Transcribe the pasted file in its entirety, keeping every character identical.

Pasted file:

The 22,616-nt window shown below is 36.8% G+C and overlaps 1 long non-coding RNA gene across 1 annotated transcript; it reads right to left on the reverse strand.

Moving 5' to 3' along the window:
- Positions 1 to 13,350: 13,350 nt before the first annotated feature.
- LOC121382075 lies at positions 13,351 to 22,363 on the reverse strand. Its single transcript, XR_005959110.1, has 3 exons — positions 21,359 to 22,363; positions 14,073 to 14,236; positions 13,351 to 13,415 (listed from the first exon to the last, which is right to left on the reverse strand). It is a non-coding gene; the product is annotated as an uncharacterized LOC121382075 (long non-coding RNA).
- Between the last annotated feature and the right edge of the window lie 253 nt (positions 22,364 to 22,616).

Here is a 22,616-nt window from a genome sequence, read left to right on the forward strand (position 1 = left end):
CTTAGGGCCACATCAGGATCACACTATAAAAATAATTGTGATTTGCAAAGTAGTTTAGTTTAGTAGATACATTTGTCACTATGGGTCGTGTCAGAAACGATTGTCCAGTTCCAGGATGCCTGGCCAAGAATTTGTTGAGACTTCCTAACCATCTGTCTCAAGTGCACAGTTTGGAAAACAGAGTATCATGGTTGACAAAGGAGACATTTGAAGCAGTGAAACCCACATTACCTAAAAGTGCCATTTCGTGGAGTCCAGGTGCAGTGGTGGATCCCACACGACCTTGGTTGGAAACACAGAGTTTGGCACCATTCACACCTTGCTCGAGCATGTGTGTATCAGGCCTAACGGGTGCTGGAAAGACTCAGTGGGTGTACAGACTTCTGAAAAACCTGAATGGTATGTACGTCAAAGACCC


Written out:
The 22,616-nt window shown below is 36.8% G+C and overlaps 1 long non-coding RNA gene across 1 annotated transcript; it reads right to left on the reverse strand.

Moving 5' to 3' along the window:
- Positions 1 to 13,350: 13,350 nt before the first annotated feature.
- LOC121382075 lies at positions 13,351 to 22,363 on the reverse strand. Its single transcript, XR_005959110.1, has 3 exons — positions 21,359 to 22,363; positions 14,073 to 14,236; positions 13,351 to 13,415 (listed from the first exon to the last, which is right to left on the reverse strand). It is a non-coding gene; the product is annotated as an uncharacterized LOC121382075 (long non-coding RNA).
- Between the last annotated feature and the right edge of the window lie 253 nt (positions 22,364 to 22,616).

Here is a 22,616-nt window from a genome sequence, read left to right on the forward strand (position 1 = left end):
CTTAGGGCCACATCAGGATCACACTATAAAAATAATTGTGATTTGCAAAGTAGTTTAGTTTAGTAGATACATTTGTCACTATGGGTCGTGTCAGAAACGATTGTCCAGTTCCAGGATGCCTGGCCAAGAATTTGTTGAGACTTCCTAACCATCTGTCTCAAGTGCACAGTTTGGAAAACAGAGTATCATGGTTGACAAAGGAGACATTTGAAGCAGTGAAACCCACATTACCTAAAAGTGCCATTTCGTGGAGTCCAGGTGCAGTGGTGGATCCCACACGACCTTGGTTGGAAACACAGAGTTTGGCACCATTCACACCTTGCTCGAGCATGTGTGTATCAGGCCTAACGGGTGCTGGAAAGACTCAGTGGGTGTACAGACTTCTGAAAAACCTGAATGGTATGTACGTCAAAGACCC